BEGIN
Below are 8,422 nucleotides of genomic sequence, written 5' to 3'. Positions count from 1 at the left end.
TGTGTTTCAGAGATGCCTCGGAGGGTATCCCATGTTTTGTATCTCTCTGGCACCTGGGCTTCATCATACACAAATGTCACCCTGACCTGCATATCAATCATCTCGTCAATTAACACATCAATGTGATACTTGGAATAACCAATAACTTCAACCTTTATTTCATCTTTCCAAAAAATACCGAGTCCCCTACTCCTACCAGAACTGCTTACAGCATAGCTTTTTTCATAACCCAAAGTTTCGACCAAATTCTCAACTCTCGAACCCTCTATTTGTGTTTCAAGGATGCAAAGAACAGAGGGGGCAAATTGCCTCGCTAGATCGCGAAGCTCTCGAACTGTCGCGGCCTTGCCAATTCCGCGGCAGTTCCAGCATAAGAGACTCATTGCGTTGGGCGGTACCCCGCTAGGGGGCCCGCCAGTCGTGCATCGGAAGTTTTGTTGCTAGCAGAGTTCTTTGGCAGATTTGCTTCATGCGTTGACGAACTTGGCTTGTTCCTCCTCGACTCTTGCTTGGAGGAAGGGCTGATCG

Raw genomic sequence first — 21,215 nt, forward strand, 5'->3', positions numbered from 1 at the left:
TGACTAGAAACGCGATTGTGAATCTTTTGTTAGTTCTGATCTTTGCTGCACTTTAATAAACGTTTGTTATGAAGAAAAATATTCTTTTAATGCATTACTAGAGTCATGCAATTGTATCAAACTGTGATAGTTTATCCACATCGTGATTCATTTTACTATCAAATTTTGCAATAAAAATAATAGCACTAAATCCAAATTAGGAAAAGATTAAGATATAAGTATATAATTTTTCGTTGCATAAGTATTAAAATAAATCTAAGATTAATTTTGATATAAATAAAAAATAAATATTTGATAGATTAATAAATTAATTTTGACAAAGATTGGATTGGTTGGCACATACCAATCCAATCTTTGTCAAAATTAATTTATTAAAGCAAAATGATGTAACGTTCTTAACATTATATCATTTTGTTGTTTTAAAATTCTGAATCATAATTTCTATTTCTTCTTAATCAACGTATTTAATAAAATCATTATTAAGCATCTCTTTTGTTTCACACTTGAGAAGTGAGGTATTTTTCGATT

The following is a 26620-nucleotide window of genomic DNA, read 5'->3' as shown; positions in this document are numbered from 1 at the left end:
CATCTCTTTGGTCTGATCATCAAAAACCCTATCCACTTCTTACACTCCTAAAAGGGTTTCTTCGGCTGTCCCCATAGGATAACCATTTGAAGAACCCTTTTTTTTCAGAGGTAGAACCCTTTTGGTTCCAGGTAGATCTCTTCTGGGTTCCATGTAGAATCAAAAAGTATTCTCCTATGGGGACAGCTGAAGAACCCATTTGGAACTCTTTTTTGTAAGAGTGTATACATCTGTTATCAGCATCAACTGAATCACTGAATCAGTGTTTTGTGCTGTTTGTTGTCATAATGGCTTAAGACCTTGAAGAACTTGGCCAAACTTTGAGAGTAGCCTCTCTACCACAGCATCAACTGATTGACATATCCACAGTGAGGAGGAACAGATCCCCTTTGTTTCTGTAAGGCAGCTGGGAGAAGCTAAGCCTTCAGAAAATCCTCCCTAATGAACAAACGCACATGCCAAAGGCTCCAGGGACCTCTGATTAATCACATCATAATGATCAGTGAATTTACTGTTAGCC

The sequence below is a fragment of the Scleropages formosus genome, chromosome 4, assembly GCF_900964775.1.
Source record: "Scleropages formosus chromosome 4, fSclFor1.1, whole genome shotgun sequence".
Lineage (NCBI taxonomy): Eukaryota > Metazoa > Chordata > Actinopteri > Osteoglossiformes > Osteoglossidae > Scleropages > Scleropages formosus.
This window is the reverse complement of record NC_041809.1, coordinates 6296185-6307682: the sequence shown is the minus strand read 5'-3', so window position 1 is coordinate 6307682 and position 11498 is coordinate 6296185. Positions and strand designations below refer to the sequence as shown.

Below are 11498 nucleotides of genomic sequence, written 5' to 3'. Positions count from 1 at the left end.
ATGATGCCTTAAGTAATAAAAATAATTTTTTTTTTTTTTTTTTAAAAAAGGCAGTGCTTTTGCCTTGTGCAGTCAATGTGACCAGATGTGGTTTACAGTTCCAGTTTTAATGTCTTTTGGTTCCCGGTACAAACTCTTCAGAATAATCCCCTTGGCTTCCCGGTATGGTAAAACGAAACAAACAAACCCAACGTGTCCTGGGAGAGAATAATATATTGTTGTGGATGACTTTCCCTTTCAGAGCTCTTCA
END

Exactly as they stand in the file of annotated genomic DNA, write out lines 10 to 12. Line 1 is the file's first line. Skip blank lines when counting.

This window is the reverse complement of record NC_041809.1, coordinates 6296185-6307682: the sequence shown is the minus strand read 5'-3', so window position 1 is coordinate 6307682 and position 11498 is coordinate 6296185. Positions and strand designations below refer to the sequence as shown.

Below are 11498 nucleotides of genomic sequence, written 5' to 3'. Positions count from 1 at the left end.
ATGATGCCTTAAGTAATAAAAATAATTTTTTTTTTTTTTTTTTAAAAAAGGCAGTGCTTTTGCCTTGTGCAGTCAATGTGACCAGATGTGGTTTACAGTTCCAGTTTTAATGTCTTTTGGTTCCCGGTACAAACTCTTCAGAATAATCCCCTTGGCTTCCCGGTATGGTAAAACGAAACAAACAAACCCAACGTGTCCTGGGAGAGAATAATATATTGTTGTGGATGACTTTCCCTTTCAGAGCTCTTCA